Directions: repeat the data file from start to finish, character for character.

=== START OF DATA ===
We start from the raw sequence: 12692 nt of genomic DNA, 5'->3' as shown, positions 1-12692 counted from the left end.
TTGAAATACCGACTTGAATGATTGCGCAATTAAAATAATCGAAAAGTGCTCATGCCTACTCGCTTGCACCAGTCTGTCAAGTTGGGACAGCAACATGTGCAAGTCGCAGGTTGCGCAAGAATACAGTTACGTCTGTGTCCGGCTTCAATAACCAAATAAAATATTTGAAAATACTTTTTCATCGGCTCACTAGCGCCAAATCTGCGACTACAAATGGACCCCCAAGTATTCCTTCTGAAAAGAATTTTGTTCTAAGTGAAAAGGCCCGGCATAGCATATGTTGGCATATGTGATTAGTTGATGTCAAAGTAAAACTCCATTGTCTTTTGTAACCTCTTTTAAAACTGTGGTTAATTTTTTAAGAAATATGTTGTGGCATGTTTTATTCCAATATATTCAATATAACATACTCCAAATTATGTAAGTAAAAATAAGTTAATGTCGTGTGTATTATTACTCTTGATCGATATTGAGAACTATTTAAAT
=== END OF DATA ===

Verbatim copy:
We start from the raw sequence: 12692 nt of genomic DNA, 5'->3' as shown, positions 1-12692 counted from the left end.
TTGAAATACCGACTTGAATGATTGCGCAATTAAAATAATCGAAAAGTGCTCATGCCTACTCGCTTGCACCAGTCTGTCAAGTTGGGACAGCAACATGTGCAAGTCGCAGGTTGCGCAAGAATACAGTTACGTCTGTGTCCGGCTTCAATAACCAAATAAAATATTTGAAAATACTTTTTCATCGGCTCACTAGCGCCAAATCTGCGACTACAAATGGACCCCCAAGTATTCCTTCTGAAAAGAATTTTGTTCTAAGTGAAAAGGCCCGGCATAGCATATGTTGGCATATGTGATTAGTTGATGTCAAAGTAAAACTCCATTGTCTTTTGTAACCTCTTTTAAAACTGTGGTTAATTTTTTAAGAAATATGTTGTGGCATGTTTTATTCCAATATATTCAATATAACATACTCCAAATTATGTAAGTAAAAATAAGTTAATGTCGTGTGTATTATTACTCTTGATCGATATTGAGAACTATTTAAAT